From #YesAllWomen and the #icebucketchallenge to #Ferguson, #IfTheyGunnedMeDown and #ICantBreathe, hashtag activism, sometimes called “slacktivism,” was certainly a go-to method for raising awareness in 2014. But in the cases of Michael Brown in Ferguson and Eric Garner in New York, the hashtags were just one part of a larger shift.
As James Poniewozak wrote in Time, the “meta-protests” on social media of people posting pairs of photos with the #IfTheyGunnedMeDown hashtag was a larger form of media criticism. It was a powerful reminder to journalists and editors that they also inevitably promote stereotypes and cultural baggage associated with different races in their picture choices for different stories. The #ICantBreathe hashtag — Eric Garner’s last words — similarly went viral and became a rallying cry for people upset at the decision not to indict the police officer responsible for his death.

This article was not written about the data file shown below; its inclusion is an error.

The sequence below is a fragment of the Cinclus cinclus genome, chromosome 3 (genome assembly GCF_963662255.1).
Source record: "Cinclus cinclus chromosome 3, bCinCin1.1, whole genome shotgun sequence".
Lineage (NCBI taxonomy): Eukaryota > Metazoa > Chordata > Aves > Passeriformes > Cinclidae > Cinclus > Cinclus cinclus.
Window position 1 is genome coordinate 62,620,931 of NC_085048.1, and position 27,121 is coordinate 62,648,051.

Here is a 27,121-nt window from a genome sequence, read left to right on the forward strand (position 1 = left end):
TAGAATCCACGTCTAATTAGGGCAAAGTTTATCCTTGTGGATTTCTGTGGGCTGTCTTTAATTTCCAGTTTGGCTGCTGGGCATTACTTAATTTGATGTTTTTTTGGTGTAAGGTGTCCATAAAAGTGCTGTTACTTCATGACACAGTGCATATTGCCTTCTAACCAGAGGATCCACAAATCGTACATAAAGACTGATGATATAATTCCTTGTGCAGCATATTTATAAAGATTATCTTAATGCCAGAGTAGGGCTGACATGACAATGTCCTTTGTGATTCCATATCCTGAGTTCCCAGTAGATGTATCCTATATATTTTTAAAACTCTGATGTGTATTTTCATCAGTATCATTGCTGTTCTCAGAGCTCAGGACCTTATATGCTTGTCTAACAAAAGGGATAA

Duke University freshman Jason Fotso constructed and tweeted the poem “Last words” from the entirety of Eric Garner’s own last words. His original tweet has been retweeted nearly 27 thousand times and favorited even more times than that. Yale professor Fred Shapiro is including the words as his most notable quote of the year. He says that doing such an activity is “capturing, producing a first draft of cultural history and political history.”
Prediction: Hashtag activism, particularly ones associated with social justice and racism, will continue to make headlines in the coming year as America comes to terms with its structural racial injustice.
7. Renaissance for podcasts
Thanks in large part to the success of the podcast “Serial,” and growth in mobile technology and other forms of technology that are putting automobiles online, podcasts are seeing a renaissance. Smartphones and bluetooth-enabled cars — not to mention third-party apps like Stitcher and Overcast — are making it easier than ever for people to listen to them, because people can now just download a podcast directly onto their listening device of choice.